Aztec Art and Culture

Aztec Art and Culture

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Aztec Art and Culture

The Aztec nation is one of the largest and most advanced Indian nations to ever exist on earth. Just about every part of the Aztec life was advance to such a state that at that time of the world the people were living better than many European nations. The Aztec nation is unique in its history, economy, environment, and way of life then any other nation at that time.

The Aztec Indians, who are known for their domination of southern and central Mexico, ruled between the 14th and 16th centuries. They built a great empire and developed very modernized ways of doing things.

The Aztecs had phenomenal architectural skills and waterway systems. The Indians also had very developed social class and government systems and practiced a form of religion.
To begin with, the Aztecs were very skilled in the art of Architecture and waterway systems. “An example of the monumental architecture within the Aztec society is the great pyramid of Tenochtitlan. Montezuma I, who was the ruler of the Aztecs in 1466, created it. The pyramid was not finished until the rule of Montezuma II, around 1508.

Aztec cities and towns also had working drinking water and waste treatment systems. An intricate plumbing system using clay pipes ran down from the mountains around Mexico valley to all of the towns and cities in the valley. As the water ran into each town or city it was dispersed to 10 or 12 places around town were it flowed into a pool for drinking water or was pumped into public baths and toilets. Only nobles had working drinking and bathing systems with running water in their homes. The sewage system worked much like today, having human wastes carried to a collection pool where solids were collected, and then having liquids run off into a series of terraces which filtered the water. Solid wastes were allowed to sit in a collection pool for about six months and then were brought to the lake gardens to be used as fertilizer”(Jennings, Aztec, Pg. 220). At the bottom of the heap were slaves and serfs, or the Tlacotli, who worked the private lands of the nobility.

Next came the Macehualtin, ‘the fortunate,’ as they were called because they were equally free of the heavy responsibility of the nobility and of the slave’s liability to being basely used. They were the merchants, shopkeepers and artisans that made up the bulk of the population.

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The Macehualtin belonged to localized kin groups known as calpulli or ‘big houses,’ each of which had it’s own lands, clan leaders, and temple”(Jennings, Aztec, Pg. 354).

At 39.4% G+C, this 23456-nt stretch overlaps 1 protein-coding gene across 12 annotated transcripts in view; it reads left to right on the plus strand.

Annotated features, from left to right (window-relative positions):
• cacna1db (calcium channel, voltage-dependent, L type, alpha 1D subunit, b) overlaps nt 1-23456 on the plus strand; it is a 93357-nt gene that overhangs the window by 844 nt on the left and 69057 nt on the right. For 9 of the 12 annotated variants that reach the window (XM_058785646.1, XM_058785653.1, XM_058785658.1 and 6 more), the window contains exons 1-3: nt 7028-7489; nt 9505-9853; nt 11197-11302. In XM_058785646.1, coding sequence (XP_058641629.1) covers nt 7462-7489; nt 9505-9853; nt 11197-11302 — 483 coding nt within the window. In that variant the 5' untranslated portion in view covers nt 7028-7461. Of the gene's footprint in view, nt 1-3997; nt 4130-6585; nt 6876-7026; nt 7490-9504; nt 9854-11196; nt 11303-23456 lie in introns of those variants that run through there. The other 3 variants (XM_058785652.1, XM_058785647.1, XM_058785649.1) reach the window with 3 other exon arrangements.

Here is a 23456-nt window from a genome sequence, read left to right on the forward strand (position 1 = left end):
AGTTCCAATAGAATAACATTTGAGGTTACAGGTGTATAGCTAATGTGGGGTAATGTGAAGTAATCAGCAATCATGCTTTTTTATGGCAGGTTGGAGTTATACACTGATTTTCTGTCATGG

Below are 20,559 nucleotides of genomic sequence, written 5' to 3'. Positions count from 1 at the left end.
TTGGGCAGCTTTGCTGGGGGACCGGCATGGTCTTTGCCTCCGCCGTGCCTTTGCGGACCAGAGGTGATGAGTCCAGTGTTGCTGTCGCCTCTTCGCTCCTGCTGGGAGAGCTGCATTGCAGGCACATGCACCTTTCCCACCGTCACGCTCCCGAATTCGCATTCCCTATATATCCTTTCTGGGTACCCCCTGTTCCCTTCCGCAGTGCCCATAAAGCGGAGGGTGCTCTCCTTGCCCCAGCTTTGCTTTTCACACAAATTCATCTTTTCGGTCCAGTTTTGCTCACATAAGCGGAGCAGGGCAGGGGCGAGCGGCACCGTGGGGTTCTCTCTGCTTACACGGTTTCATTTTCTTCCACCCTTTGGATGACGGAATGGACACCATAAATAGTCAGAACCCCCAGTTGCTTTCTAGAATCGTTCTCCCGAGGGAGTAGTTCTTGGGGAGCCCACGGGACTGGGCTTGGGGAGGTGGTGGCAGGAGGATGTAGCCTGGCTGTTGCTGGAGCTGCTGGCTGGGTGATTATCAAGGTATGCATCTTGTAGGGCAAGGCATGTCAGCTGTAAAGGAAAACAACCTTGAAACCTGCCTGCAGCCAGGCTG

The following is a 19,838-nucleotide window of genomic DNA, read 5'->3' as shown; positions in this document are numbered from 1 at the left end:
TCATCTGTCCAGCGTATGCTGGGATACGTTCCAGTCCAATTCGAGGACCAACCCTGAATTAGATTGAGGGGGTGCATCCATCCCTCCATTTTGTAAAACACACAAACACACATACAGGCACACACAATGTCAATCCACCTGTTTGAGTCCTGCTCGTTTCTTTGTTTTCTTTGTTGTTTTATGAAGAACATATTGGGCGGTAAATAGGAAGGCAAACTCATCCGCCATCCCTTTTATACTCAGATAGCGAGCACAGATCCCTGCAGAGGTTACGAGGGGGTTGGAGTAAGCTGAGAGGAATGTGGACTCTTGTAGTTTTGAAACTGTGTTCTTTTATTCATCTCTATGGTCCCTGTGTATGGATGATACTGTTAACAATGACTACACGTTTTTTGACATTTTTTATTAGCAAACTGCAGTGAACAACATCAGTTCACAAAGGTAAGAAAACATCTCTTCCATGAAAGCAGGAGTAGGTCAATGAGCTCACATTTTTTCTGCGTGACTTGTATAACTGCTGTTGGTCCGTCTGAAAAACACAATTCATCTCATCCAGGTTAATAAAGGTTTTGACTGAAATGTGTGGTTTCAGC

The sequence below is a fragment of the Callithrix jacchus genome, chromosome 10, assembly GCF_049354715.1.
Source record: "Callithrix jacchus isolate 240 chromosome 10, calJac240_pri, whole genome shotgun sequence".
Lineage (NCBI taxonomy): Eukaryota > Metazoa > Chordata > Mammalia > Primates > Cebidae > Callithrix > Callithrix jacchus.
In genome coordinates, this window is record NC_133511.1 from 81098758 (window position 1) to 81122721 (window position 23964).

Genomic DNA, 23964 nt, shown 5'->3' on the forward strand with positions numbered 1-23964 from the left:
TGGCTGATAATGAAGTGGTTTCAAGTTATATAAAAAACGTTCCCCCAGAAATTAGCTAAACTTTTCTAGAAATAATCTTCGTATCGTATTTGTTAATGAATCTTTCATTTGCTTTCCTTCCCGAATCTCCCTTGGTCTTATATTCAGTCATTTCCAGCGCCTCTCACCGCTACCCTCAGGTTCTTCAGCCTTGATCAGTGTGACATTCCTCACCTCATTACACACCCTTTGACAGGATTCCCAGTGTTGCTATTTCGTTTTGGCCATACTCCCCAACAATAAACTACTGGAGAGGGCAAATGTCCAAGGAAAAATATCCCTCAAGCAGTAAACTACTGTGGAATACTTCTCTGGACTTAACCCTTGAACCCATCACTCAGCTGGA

The high status is obvious by the in-clusion of more elaborate and ornamental objects and frequently frescos adorned the walls. Monumental Architecture of public and private buildings is one of the best indi-cators of the size and importance of a site. The size of the structure has direct corrolation to the power held by the leader, in his ability to conduct peasants to construct the building.

Temples and plazas were the main objects of monumental construction and often rival the pyramids of Egypt in quality and size. Temples were often pyramid like struc-tures that were built, facing east, over the cremated remains of a priest or ruler. With each acceding ruler the temple was made larger by building over the previous, thus the layering effect so often uncovered. Different styles of decoration and construction were used by each culture during different periods. In contrast to earlier Mesoamerican pyramids with a single temple built on top and a single stairway up the side, the pyramids built by the Early Aztec peoples had twin temples and double stairways (Smith, 43). There are several complexes of Esperanza architecture at Kaminaljuyu…these are stepped temple platforms with the typical Teotihuacan talud-tablero motif. (Coe, 84).
Then in less than three hundred years there was a completely different style of architecture in the area. Characteristics of Public buildings are facings of very thin squares of limestone veneer over the cement and rubble core. boot-shaped vault stones.
The exuberant use of stone mosaics on upper facades, emphasizing the usual monster-masks with long, hook-shaped snouts, as well as frets and lattice-like designs of crisscrossed elements. (Coe, 157).

Their religious buildings were like the great pyramids of Egypt. Instead their cut off at the top broad stairways often with banisters shaped like giant serpents led to the summit, on the summit stood the shrine. The great square featured a skull rack, a row of pointed stakes on which were impaled the heads of the thousands of persons sacrificed there. Within the square stood the priests houses and the ball court. A game resembling basketball was played there. The large rubber ball could be hit only with the knee or hip. The object was to drive it through a ring set vertically in each side of the wall.
Causeways and bridges were built to connect the city to the mainland, aqueducts were constructed, and canals were dug through out the city for easy transportation of goods and people.

Hieroglyphs were to represent history, geography and tribute. Most of the hieroglyphs represent names of towns and persons used pictographic writing that was recorded on paper or animal hides these writings were called codices still exist today.
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